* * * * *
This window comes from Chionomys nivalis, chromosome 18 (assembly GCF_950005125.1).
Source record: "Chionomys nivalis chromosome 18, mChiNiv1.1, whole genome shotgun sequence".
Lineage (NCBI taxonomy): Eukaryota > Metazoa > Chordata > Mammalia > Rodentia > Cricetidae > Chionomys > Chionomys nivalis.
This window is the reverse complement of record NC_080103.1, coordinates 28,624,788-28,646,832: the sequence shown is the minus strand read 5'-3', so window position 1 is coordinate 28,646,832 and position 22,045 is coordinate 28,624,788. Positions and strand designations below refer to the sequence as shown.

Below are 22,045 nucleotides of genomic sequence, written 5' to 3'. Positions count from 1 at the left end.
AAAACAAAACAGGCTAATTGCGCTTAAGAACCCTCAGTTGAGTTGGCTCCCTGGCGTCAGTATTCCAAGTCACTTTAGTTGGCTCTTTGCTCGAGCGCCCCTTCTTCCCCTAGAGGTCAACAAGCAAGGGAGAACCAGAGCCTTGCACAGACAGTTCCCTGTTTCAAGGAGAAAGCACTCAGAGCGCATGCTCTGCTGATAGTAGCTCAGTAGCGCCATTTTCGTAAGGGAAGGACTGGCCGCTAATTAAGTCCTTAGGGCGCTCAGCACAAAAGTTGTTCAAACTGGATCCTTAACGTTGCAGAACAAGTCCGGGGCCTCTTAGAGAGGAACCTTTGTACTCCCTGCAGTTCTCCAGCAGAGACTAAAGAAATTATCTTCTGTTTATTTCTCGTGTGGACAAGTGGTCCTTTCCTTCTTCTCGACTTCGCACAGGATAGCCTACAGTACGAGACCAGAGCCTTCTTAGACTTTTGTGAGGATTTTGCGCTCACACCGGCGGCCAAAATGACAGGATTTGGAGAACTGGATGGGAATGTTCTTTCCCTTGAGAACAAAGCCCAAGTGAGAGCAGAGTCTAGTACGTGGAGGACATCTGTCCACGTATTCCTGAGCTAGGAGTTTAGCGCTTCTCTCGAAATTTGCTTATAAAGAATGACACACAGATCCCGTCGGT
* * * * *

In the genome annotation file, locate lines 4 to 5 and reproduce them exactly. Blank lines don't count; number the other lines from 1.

This window is the reverse complement of record NC_080103.1, coordinates 28,624,788-28,646,832: the sequence shown is the minus strand read 5'-3', so window position 1 is coordinate 28,646,832 and position 22,045 is coordinate 28,624,788. Positions and strand designations below refer to the sequence as shown.

Below are 22,045 nucleotides of genomic sequence, written 5' to 3'. Positions count from 1 at the left end.